Opinion Pieces, Editorials Discuss More Robust U.S. Ebola Response, DoD Involvement

The following opinion pieces and editorials discuss President Obama’s announcement of a more robust U.S. response to Ebola in West Africa, including the use of Department of Defense resources.

Wall Street Journal: Calling in the Military to Fight Ebola
Drew Altman, president and chief executive officer of the Kaiser Family Foundation

“…[T]he Department of Defense actually has a long history of engagement in global health activities, ranging from developing drugs and vaccines for diseases (including Ebola) to helping countries build their surveillance and health-care systems, and bolstering their ability to handle dangerous pathogens. … Our analysis found that the Pentagon’s global health engagement spans the whole of the department, including all military departments, the Office of Secretary of Defense, the Joint Staff, the geographic Combatant Commands, and multiple other sub-agencies. … DOD spent more than $580 million on global health-related activities in 2012, an amount greater than outlays by either the [CDC] or the [NIH] for global health that year. … What is new with the president’s announcement is that the department is being tapped explicitly to address an international public health crisis — a first. … By involving the military in this way, President Obama has acknowledged that perhaps the DOD can quickly deploy the resources and the capabilities needed to help change the trajectory of the epidemic” (9/17).

Foreign Policy: Can the U.S. Army Degrade and Destroy Ebola?
Laurie Garrett, senior fellow for global health at the Council on Foreign Relations

“…The scale of the U.S. response to Ebola, primarily focused on Liberia’s staggering outbreak, dwarfs that of all other nations and to date is the only external support that will involve uniformed military engagement. Overall, the world’s newfound sense of immediacy in the Ebola fight is coming late, and the response will succeed — or fail — based on the pace of execution in getting these much-needed resources on the ground. … I feel that time is running out. Unless Obama’s announcement can somehow include immediate measures that lead to long-scale escalations in supplies, logistics support, air shipments, and personnel on the group in West Africa, I fear dire consequences by Christmas. The need for speed is true not only of the U.S. government’s efforts, but of those promised by the United Kingdom, China, Cuba, France, and every other nation that has announced some form of assistance. The virus is well ahead of the game…” (9/16).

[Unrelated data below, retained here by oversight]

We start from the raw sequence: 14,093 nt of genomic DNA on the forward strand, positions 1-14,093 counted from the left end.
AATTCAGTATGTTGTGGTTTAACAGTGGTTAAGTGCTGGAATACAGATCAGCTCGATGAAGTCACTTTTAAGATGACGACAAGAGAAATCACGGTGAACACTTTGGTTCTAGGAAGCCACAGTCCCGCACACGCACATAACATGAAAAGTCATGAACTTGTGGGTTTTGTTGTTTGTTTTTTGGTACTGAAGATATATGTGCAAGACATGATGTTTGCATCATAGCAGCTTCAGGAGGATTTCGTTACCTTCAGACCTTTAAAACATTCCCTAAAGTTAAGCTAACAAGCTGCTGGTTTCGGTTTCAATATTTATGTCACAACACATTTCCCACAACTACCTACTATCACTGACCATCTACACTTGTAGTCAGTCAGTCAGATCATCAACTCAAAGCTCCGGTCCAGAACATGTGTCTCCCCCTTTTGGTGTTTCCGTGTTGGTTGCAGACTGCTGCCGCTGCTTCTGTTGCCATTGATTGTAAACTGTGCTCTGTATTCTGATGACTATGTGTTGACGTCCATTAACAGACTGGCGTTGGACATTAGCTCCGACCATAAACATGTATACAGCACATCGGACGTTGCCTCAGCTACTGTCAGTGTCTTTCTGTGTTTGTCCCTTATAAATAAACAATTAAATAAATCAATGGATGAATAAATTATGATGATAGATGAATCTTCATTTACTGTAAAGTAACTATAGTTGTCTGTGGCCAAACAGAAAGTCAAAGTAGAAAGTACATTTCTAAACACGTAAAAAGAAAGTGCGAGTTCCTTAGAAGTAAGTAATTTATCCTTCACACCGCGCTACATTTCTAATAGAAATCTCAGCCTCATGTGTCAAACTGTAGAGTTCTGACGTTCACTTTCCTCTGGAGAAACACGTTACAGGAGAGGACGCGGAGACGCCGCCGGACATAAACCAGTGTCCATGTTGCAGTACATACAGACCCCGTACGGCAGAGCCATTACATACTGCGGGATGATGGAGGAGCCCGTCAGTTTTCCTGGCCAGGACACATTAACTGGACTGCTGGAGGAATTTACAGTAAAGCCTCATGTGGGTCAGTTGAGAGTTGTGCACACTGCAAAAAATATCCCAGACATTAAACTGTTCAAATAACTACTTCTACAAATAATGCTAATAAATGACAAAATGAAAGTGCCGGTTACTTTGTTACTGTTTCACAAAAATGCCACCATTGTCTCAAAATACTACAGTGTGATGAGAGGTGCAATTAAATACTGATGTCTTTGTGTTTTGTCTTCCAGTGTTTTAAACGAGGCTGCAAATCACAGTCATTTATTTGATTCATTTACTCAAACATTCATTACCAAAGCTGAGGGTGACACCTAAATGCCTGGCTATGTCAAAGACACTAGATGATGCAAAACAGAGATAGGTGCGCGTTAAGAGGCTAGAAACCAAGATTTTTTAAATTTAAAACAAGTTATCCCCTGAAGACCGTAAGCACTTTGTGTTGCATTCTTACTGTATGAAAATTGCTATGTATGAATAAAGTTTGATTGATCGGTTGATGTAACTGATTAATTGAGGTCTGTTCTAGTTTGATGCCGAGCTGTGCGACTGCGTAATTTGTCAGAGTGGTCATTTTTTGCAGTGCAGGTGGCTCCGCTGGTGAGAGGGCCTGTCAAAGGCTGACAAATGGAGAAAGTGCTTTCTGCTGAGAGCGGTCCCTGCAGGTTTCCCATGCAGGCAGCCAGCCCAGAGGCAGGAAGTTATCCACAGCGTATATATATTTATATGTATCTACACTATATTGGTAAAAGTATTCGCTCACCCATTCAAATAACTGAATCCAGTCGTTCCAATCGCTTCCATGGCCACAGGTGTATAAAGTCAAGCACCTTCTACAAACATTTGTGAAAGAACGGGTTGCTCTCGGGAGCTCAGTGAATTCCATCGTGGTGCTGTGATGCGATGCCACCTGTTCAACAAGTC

Roll Call: On Ebola, Obama’s Bold Move Is Greeted on Hill With Eager Assent
David Hawkings, journalist and Roll Call columnist

“…[T]he threats to Americans from ISIS and Ebola are comparable. … The administration has expressed concern not only about the capabilities of ISIS for domestic terrorist attacks, but also about the potential for Ebola to spread worldwide and mutate into a more easily transmitted disease. There’s also the argument that Ebola’s accelerating spread in Africa is becoming a topflight national security threat, because the threat to the fragile governments and economies of the continent could open safe havens for incubating new terrorist groups. For all those reasons, there was widespread bipartisan support for Obama’s latest plan, and not a single audible call for the president to seek congressional permission before reprogramming the Pentagon’s ‘overseas contingency operations budget’ for the humanitarian deployment. A potential argument against the maneuver is that it will divert an already stretched-thin force from other important missions…” (9/16).

New York Times: An Urgent Campaign Against Ebola
Editorial Board

“President Obama’s announcement of a more aggressive campaign against the Ebola outbreak in West Africa on Tuesday shows the administration is starting to recognize the severity of the crisis in Guinea, Liberia, and Sierra Leone. The question now is whether ramped-up medical assistance from the United States and other countries will arrive fast enough to change the course of the rapidly expanding epidemic. … Some experts say 1,000 beds are needed in the next week to contain the disease, a goal that seems well out of reach. All donors will need to hasten their assistance if there’s to be any hope of containing an epidemic that is spiraling out of control…” (9/16).

Washington Post: The ramped-up U.S. effort against Ebola is late but welcome
Editorial Board

“…The fresh surge of support announced Tuesday represents a welcome change of course. … In February, the United States and 28 other countries, as well as the WHO, announced the Global Health Security Agenda, a smart mixture of plans and policies intended to stop the kind of public health catastrophe that has now occurred. … What happened? Why didn’t Mr. Obama and his team of seasoned public health officials follow their own agenda? … What we are witnessing underscores an essential truth often overlooked: National security threats come not only from malevolent countries or groups but also lie in zoonosis, the process of disease transmission from animals to humans. … The tardy response to Ebola ought to prompt deep soul-searching about how not to let it happen again” (9/16).

The KFF Daily Global Health Policy Report summarized news and information on global health policy from hundreds of sources, from May 2009 through December 2020. All summaries are archived and available via search.

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